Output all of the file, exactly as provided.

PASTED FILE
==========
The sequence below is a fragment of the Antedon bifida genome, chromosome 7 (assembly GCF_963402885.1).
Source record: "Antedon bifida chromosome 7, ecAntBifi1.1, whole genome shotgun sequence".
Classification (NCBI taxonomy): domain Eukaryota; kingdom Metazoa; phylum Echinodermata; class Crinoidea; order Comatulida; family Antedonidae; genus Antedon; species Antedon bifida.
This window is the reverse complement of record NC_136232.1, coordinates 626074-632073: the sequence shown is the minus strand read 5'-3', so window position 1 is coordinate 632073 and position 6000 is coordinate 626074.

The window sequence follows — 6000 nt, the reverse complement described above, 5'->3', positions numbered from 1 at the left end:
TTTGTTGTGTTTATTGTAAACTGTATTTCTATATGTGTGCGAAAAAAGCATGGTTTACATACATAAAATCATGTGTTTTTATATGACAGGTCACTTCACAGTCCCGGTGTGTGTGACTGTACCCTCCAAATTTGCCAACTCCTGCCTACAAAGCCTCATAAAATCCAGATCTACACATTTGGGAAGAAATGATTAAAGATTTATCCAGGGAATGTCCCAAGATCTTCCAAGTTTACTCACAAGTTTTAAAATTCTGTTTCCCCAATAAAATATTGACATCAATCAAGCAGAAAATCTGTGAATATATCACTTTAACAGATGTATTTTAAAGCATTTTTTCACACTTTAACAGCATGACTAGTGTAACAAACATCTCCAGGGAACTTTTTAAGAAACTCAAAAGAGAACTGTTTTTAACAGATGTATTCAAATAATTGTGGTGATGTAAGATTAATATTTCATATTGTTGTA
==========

The sequence below is a fragment of the Antedon bifida genome, chromosome 7 (assembly GCF_963402885.1).
Source record: "Antedon bifida chromosome 7, ecAntBifi1.1, whole genome shotgun sequence".
Classification (NCBI taxonomy): domain Eukaryota; kingdom Metazoa; phylum Echinodermata; class Crinoidea; order Comatulida; family Antedonidae; genus Antedon; species Antedon bifida.
This window is the reverse complement of record NC_136232.1, coordinates 626074-632073: the sequence shown is the minus strand read 5'-3', so window position 1 is coordinate 632073 and position 6000 is coordinate 626074.

The window sequence follows — 6000 nt, the reverse complement described above, 5'->3', positions numbered from 1 at the left end:
TTTGTTGTGTTTATTGTAAACTGTATTTCTATATGTGTGCGAAAAAAGCATGGTTTACATACATAAAATCATGTGTTTTTATATGACAGGTCACTTCACAGTCCCGGTGTGTGTGACTGTACCCTCCAAATTTGCCAACTCCTGCCTACAAAGCCTCATAAAATCCAGATCTACACATTTGGGAAGAAATGATTAAAGATTTATCCAGGGAATGTCCCAAGATCTTCCAAGTTTACTCACAAGTTTTAAAATTCTGTTTCCCCAATAAAATATTGACATCAATCAAGCAGAAAATCTGTGAATATATCACTTTAACAGATGTATTTTAAAGCATTTTTTCACACTTTAACAGCATGACTAGTGTAACAAACATCTCCAGGGAACTTTTTAAGAAACTCAAAAGAGAACTGTTTTTAACAGATGTATTCAAATAATTGTGGTGATGTAAGATTAATATTTCATATTGTTGTA